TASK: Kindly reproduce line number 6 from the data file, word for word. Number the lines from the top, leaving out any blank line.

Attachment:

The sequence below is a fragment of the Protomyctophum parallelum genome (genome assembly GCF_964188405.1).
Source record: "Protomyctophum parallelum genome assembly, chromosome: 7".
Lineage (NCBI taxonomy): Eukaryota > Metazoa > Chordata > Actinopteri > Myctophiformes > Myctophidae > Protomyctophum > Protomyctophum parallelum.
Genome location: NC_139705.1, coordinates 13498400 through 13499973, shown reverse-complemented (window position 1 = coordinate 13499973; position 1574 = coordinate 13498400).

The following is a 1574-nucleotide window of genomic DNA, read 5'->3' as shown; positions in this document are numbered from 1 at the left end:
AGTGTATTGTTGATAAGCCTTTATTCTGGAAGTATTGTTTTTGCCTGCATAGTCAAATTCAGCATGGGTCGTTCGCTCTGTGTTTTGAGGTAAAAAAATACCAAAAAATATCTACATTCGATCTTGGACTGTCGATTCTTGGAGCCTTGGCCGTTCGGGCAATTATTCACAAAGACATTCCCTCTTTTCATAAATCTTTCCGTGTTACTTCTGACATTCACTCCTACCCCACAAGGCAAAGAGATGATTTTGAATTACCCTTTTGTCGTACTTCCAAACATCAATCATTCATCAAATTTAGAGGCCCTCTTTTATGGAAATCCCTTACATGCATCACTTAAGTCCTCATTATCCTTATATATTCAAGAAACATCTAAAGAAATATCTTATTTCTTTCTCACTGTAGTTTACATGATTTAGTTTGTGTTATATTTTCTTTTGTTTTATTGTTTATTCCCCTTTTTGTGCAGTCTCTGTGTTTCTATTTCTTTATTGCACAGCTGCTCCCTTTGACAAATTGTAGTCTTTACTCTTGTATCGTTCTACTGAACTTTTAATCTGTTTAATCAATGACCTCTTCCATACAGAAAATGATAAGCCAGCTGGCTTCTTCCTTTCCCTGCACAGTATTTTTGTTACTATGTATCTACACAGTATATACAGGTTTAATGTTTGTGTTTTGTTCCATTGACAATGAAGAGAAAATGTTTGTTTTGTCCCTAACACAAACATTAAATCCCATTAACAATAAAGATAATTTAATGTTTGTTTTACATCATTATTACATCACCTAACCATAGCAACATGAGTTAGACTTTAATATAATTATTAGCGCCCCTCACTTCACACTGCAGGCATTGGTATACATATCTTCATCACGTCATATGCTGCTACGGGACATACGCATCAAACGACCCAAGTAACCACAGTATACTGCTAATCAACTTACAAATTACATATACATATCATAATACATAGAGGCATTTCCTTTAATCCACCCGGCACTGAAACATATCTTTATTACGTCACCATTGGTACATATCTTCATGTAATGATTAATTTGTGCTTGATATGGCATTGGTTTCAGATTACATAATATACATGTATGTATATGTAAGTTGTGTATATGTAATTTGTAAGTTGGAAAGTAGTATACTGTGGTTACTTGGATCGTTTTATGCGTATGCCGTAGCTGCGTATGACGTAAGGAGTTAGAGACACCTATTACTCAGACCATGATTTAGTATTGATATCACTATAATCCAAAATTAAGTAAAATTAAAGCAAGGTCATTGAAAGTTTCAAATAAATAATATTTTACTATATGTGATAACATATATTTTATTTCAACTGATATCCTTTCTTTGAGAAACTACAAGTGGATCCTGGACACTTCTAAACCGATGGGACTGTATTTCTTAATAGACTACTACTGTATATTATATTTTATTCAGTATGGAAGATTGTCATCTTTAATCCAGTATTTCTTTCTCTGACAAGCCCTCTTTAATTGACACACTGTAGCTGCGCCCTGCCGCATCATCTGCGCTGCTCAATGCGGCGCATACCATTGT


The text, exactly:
AGTGTATTGTTGATAAGCCTTTATTCTGGAAGTATTGTTTTTGCCTGCATAGTCAAATTCAGCATGGGTCGTTCGCTCTGTGTTTTGAGGTAAAAAAATACCAAAAAATATCTACATTCGATCTTGGACTGTCGATTCTTGGAGCCTTGGCCGTTCGGGCAATTATTCACAAAGACATTCCCTCTTTTCATAAATCTTTCCGTGTTACTTCTGACATTCACTCCTACCCCACAAGGCAAAGAGATGATTTTGAATTACCCTTTTGTCGTACTTCCAAACATCAATCATTCATCAAATTTAGAGGCCCTCTTTTATGGAAATCCCTTACATGCATCACTTAAGTCCTCATTATCCTTATATATTCAAGAAACATCTAAAGAAATATCTTATTTCTTTCTCACTGTAGTTTACATGATTTAGTTTGTGTTATATTTTCTTTTGTTTTATTGTTTATTCCCCTTTTTGTGCAGTCTCTGTGTTTCTATTTCTTTATTGCACAGCTGCTCCCTTTGACAAATTGTAGTCTTTACTCTTGTATCGTTCTACTGAACTTTTAATCTGTTTAATCAATGACCTCTTCCATACAGAAAATGATAAGCCAGCTGGCTTCTTCCTTTCCCTGCACAGTATTTTTGTTACTATGTATCTACACAGTATATACAGGTTTAATGTTTGTGTTTTGTTCCATTGACAATGAAGAGAAAATGTTTGTTTTGTCCCTAACACAAACATTAAATCCCATTAACAATAAAGATAATTTAATGTTTGTTTTACATCATTATTACATCACCTAACCATAGCAACATGAGTTAGACTTTAATATAATTATTAGCGCCCCTCACTTCACACTGCAGGCATTGGTATACATATCTTCATCACGTCATATGCTGCTACGGGACATACGCATCAAACGACCCAAGTAACCACAGTATACTGCTAATCAACTTACAAATTACATATACATATCATAATACATAGAGGCATTTCCTTTAATCCACCCGGCACTGAAACATATCTTTATTACGTCACCATTGGTACATATCTTCATGTAATGATTAATTTGTGCTTGATATGGCATTGGTTTCAGATTACATAATATACATGTATGTATATGTAAGTTGTGTATATGTAATTTGTAAGTTGGAAAGTAGTATACTGTGGTTACTTGGATCGTTTTATGCGTATGCCGTAGCTGCGTATGACGTAAGGAGTTAGAGACACCTATTACTCAGACCATGATTTAGTATTGATATCACTATAATCCAAAATTAAGTAAAATTAAAGCAAGGTCATTGAAAGTTTCAAATAAATAATATTTTACTATATGTGATAACATATATTTTATTTCAACTGATATCCTTTCTTTGAGAAACTACAAGTGGATCCTGGACACTTCTAAACCGATGGGACTGTATTTCTTAATAGACTACTACTGTATATTATATTTTATTCAGTATGGAAGATTGTCATCTTTAATCCAGTATTTCTTTCTCTGACAAGCCCTCTTTAATTGACACACTGTAGCTGCGCCCTGCCGCATCATCTGCGCTGCTCAATGCGGCGCATACCATTGT